The other part of the neighborhood — this part — runs down to the railroad tracks that in the last couple of centuries were heavily used as transport between here and Canada. The Grand Trunk roundhouse and other buildings still stand on Presumpscot Street, though they’re used as offices and for other purposes. According to my reference, “Deering: A Social and Architectural History” (William David Barry and Patricia McGraw Anderson, Greater Portland Landmarks; 2010), Presumpscot Street also was the site of railroad-related industrial facilities including a grain elevator (not sure if there was more than one), stockyards, and a rendering company.

So I’m guessing it wasn’t as pleasant to walk along the tracks then as it is now.

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These days it’s all quiet once you cross the narrow strip of trees from Arcadia Street to the tracks. The back of Presumpscot Street is right there ahead of you, but nature has made its inroads on the in-between strip. Well, except for the occasional auto part discarded beside the tracks.

The beauty of this spot is subtle. It’s the appeal of the giant human footprint fading out as nature takes over. To either side of you, the human population has plenty going on, but you’re in the middle, out of the fray, gazing at goldenrod.

I’ve approached these tracks often from the Sherwood Street side, through a peaceful wooded area with a cemetery where my neighbors from the 18th and 19th centuries are buried. I’ll post about that some other time. I’ve also walked the short distance to the dramatically beautiful end of the tracks at Casco Bay (see “Fish Flakes, Anyone?”). This current walk is not flashy, not spectacular in any way. I just like it.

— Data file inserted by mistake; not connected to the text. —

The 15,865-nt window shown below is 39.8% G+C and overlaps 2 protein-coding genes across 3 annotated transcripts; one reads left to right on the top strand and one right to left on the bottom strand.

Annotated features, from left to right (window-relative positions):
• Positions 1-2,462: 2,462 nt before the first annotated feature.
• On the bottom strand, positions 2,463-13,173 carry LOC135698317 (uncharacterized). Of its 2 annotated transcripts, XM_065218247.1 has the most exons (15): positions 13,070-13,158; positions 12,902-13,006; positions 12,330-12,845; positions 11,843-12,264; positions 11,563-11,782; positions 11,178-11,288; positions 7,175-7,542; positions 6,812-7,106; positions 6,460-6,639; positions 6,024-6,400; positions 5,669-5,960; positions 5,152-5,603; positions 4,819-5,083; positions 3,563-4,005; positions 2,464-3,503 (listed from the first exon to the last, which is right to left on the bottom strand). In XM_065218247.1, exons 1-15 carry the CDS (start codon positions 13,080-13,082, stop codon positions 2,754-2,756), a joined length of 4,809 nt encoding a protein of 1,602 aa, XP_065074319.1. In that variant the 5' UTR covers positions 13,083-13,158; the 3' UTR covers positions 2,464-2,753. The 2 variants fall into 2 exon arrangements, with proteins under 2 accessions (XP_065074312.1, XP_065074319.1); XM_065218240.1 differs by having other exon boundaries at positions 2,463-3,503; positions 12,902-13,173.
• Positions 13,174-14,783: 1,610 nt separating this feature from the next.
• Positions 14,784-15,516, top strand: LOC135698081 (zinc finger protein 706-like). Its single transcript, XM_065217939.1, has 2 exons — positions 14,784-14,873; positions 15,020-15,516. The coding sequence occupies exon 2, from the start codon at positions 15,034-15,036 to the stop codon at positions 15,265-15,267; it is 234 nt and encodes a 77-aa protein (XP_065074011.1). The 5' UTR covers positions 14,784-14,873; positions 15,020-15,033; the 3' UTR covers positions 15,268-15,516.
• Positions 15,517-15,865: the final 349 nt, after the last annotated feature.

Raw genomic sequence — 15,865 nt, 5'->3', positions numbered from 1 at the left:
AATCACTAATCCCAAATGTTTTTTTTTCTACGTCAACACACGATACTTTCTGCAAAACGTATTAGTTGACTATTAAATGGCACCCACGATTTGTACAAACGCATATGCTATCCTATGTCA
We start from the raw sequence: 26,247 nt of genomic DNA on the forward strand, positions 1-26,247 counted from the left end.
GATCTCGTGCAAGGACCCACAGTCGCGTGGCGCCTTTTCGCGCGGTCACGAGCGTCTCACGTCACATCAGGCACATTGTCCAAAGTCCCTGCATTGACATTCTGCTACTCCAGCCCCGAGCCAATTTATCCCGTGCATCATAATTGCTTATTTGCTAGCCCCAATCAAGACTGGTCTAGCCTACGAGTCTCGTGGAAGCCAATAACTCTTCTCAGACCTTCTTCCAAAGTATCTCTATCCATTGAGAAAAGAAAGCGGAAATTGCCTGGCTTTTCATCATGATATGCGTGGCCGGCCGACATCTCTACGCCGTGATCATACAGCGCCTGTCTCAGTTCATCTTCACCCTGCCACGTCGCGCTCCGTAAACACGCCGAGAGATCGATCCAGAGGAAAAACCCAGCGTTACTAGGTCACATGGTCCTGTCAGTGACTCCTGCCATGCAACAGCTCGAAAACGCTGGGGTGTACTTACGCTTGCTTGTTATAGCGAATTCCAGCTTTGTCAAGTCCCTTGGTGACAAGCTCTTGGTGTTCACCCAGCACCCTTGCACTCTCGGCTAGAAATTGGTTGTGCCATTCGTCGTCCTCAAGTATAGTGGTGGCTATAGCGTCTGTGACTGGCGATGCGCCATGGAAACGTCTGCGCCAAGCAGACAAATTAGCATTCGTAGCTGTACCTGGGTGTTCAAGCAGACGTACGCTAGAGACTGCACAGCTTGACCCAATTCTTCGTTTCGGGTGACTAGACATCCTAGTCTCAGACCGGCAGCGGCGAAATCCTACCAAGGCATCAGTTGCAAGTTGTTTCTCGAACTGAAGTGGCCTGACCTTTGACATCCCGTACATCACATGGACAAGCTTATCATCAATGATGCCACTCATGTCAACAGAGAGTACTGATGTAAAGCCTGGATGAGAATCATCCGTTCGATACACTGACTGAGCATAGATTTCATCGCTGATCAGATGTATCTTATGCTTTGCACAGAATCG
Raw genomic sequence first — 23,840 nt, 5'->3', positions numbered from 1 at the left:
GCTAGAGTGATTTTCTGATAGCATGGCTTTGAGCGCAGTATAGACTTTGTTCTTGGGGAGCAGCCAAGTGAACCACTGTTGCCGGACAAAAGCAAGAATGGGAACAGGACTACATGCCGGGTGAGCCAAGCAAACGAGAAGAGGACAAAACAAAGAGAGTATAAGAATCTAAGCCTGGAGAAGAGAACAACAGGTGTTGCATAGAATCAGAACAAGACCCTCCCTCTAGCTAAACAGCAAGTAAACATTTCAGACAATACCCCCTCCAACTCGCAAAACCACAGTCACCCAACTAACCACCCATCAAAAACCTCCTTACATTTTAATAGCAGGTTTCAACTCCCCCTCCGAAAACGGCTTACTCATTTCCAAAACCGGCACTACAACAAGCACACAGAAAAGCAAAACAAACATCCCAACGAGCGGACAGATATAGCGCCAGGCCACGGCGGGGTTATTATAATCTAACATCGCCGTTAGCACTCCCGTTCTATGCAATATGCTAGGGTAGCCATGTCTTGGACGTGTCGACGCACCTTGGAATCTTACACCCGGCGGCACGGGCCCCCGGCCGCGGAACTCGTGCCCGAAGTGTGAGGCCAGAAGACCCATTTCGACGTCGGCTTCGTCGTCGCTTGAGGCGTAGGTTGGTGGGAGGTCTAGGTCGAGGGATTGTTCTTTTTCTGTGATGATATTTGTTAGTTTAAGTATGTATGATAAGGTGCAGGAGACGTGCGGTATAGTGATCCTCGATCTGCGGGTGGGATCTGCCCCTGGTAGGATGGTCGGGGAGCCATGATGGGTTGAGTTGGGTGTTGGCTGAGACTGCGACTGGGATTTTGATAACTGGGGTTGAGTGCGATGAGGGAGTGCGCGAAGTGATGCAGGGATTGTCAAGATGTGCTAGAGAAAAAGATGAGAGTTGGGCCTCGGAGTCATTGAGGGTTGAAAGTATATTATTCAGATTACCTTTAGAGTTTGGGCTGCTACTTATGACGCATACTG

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Looking toward the Veranda Street overpass

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The names are all here

IMG_1118Martin’s Point juts out into Casco Bay right beside the outflow of the Presumpscot River. Facing the water, you can see another little peninsula — my immediate neighborhood — on the right, ocean and islands straight ahead, and Martin’s Point Bridge and Mackworth Island to the left.

IMG_1123It’s an expanse of ocean, distant islands and sky, interrupted by a line of dark trees that shade a peaceful walkway along the steep banking down to the shore. The view must have been a big attraction for guests at the Verandah Hotel, built on the point in 1846. Well, maybe in the beginning the guests cared about the view. The Verandah became known more for the all-hours, seven-day-a-week access to alcohol that it provided (because it was over the city line) than for its restful setting, according to my current reference, “Deering: A Social and Architectural History” (William David Barry and Patricia McGraw Anderson; Greater Portland Landmarks; 2010).

IMG_1127The poor Verandah didn’t last long — it succumbed to fire in 1851. The next occupant of the Point was the U.S. Marine Hospital — still an imposing presence today — which housed seamen in need of care. Now called the “Historic Marine Hospital,” the building is part of the Martin’s Point Health Care complex occupying the site.

I see I’m sliding into a historical perspective here — my intention for this blog was to talk about the quirky and beautiful parts of Portland. History was to be just a side note to provide context. But once you start reading about what happened somewhere, it’s hard not to talk about it!

On my walks, there’s nearly always something I find amusing. I actually shouldn’t find this amusing (and it’s kind of poignant, too. And I’m ONLY amused because of the song, which was one of the backdrops of my youth. I’m not callous, really!), but — if you’re my age or thereabouts, you may remember the song “The Sinking of the Reuben James,” lamenting the demise of the first U.S. warship lost in World War II. The version that became popular was sung by the Kingston Trio (which put me off from the song a bit, even though it was written by my idol, Woody Guthrie). If you remember the song, probably what comes to mind is the chorus, which I won’t post for copyright reasons, but which asks the listener if they knew anyone on the Reuben James, and if so, who they were. That’s probably enough to get the phrase going around in your head like a nice little earbug!